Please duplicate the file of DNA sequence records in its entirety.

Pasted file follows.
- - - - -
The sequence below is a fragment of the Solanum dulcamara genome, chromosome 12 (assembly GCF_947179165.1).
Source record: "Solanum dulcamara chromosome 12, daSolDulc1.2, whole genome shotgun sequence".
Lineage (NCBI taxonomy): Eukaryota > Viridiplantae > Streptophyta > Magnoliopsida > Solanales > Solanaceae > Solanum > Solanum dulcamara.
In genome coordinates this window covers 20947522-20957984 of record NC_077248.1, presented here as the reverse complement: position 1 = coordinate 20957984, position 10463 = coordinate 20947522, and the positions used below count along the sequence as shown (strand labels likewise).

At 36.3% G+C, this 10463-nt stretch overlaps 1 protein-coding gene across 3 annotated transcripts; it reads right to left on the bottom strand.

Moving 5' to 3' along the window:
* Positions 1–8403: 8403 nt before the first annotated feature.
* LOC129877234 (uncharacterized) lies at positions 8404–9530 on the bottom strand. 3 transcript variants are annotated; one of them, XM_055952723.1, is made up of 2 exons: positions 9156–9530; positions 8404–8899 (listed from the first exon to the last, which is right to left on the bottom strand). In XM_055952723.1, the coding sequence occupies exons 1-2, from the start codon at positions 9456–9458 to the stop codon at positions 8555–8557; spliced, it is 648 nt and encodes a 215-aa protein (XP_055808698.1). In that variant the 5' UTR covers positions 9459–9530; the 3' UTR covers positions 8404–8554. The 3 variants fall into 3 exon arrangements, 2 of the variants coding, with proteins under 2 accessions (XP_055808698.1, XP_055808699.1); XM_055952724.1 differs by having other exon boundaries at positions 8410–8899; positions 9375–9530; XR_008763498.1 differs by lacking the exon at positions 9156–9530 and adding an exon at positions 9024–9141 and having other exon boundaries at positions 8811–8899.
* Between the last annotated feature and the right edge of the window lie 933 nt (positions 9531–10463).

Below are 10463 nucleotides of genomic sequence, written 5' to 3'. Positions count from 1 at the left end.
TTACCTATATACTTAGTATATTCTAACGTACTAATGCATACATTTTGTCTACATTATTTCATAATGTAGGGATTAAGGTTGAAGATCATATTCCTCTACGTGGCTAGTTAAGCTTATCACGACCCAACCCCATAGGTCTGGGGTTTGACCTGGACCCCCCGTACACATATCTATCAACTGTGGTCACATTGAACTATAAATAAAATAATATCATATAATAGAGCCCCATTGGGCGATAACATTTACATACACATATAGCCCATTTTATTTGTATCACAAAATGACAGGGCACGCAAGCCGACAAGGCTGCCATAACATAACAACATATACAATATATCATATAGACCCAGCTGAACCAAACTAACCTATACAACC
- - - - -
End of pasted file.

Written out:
The sequence below is a fragment of the Solanum dulcamara genome, chromosome 12 (assembly GCF_947179165.1).
Source record: "Solanum dulcamara chromosome 12, daSolDulc1.2, whole genome shotgun sequence".
Lineage (NCBI taxonomy): Eukaryota > Viridiplantae > Streptophyta > Magnoliopsida > Solanales > Solanaceae > Solanum > Solanum dulcamara.
In genome coordinates this window covers 20947522-20957984 of record NC_077248.1, presented here as the reverse complement: position 1 = coordinate 20957984, position 10463 = coordinate 20947522, and the positions used below count along the sequence as shown (strand labels likewise).

At 36.3% G+C, this 10463-nt stretch overlaps 1 protein-coding gene across 3 annotated transcripts; it reads right to left on the bottom strand.

Moving 5' to 3' along the window:
* Positions 1–8403: 8403 nt before the first annotated feature.
* LOC129877234 (uncharacterized) lies at positions 8404–9530 on the bottom strand. 3 transcript variants are annotated; one of them, XM_055952723.1, is made up of 2 exons: positions 9156–9530; positions 8404–8899 (listed from the first exon to the last, which is right to left on the bottom strand). In XM_055952723.1, the coding sequence occupies exons 1-2, from the start codon at positions 9456–9458 to the stop codon at positions 8555–8557; spliced, it is 648 nt and encodes a 215-aa protein (XP_055808698.1). In that variant the 5' UTR covers positions 9459–9530; the 3' UTR covers positions 8404–8554. The 3 variants fall into 3 exon arrangements, 2 of the variants coding, with proteins under 2 accessions (XP_055808698.1, XP_055808699.1); XM_055952724.1 differs by having other exon boundaries at positions 8410–8899; positions 9375–9530; XR_008763498.1 differs by lacking the exon at positions 9156–9530 and adding an exon at positions 9024–9141 and having other exon boundaries at positions 8811–8899.
* Between the last annotated feature and the right edge of the window lie 933 nt (positions 9531–10463).

Below are 10463 nucleotides of genomic sequence, written 5' to 3'. Positions count from 1 at the left end.
TTACCTATATACTTAGTATATTCTAACGTACTAATGCATACATTTTGTCTACATTATTTCATAATGTAGGGATTAAGGTTGAAGATCATATTCCTCTACGTGGCTAGTTAAGCTTATCACGACCCAACCCCATAGGTCTGGGGTTTGACCTGGACCCCCCGTACACATATCTATCAACTGTGGTCACATTGAACTATAAATAAAATAATATCATATAATAGAGCCCCATTGGGCGATAACATTTACATACACATATAGCCCATTTTATTTGTATCACAAAATGACAGGGCACGCAAGCCGACAAGGCTGCCATAACATAACAACATATACAATATATCATATAGACCCAGCTGAACCAAACTAACCTATACAACC